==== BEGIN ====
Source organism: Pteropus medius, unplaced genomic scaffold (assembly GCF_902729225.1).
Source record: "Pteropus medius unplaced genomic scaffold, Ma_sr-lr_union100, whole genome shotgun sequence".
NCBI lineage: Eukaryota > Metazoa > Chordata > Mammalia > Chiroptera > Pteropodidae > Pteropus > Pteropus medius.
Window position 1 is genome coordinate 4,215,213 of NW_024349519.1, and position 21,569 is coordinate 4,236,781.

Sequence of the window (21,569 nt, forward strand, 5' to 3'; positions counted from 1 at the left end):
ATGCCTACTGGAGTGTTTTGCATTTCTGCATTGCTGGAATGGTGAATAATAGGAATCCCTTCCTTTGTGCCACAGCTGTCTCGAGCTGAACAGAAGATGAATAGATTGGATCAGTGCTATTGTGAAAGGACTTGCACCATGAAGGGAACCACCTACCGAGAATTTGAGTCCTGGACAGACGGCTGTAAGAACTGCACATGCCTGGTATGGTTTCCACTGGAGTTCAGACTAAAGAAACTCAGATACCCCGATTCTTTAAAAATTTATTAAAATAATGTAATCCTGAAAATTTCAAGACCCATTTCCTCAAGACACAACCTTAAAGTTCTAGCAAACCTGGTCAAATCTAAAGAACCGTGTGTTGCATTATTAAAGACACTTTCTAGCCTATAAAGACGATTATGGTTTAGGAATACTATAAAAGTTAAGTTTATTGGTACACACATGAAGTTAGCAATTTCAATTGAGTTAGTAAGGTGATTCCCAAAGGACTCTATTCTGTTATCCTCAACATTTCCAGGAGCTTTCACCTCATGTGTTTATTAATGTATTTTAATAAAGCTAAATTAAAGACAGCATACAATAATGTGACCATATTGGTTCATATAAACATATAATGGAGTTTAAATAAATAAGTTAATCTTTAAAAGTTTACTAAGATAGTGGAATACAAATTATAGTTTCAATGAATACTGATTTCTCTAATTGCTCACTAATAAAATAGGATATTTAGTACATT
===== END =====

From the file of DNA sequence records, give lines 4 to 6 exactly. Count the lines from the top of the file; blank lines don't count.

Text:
Window position 1 is genome coordinate 4,215,213 of NW_024349519.1, and position 21,569 is coordinate 4,236,781.

Sequence of the window (21,569 nt, forward strand, 5' to 3'; positions counted from 1 at the left end):
ATGCCTACTGGAGTGTTTTGCATTTCTGCATTGCTGGAATGGTGAATAATAGGAATCCCTTCCTTTGTGCCACAGCTGTCTCGAGCTGAACAGAAGATGAATAGATTGGATCAGTGCTATTGTGAAAGGACTTGCACCATGAAGGGAACCACCTACCGAGAATTTGAGTCCTGGACAGACGGCTGTAAGAACTGCACATGCCTGGTATGGTTTCCACTGGAGTTCAGACTAAAGAAACTCAGATACCCCGATTCTTTAAAAATTTATTAAAATAATGTAATCCTGAAAATTTCAAGACCCATTTCCTCAAGACACAACCTTAAAGTTCTAGCAAACCTGGTCAAATCTAAAGAACCGTGTGTTGCATTATTAAAGACACTTTCTAGCCTATAAAGACGATTATGGTTTAGGAATACTATAAAAGTTAAGTTTATTGGTACACACATGAAGTTAGCAATTTCAATTGAGTTAGTAAGGTGATTCCCAAAGGACTCTATTCTGTTATCCTCAACATTTCCAGGAGCTTTCACCTCATGTGTTTATTAATGTATTTTAATAAAGCTAAATTAAAGACAGCATACAATAATGTGACCATATTGGTTCATATAAACATATAATGGAGTTTAAATAAATAAGTTAATCTTTAAAAGTTTACTAAGATAGTGGAATACAAATTATAGTTTCAATGAATACTGATTTCTCTAATTGCTCACTAATAAAATAGGATATTTAGTACATT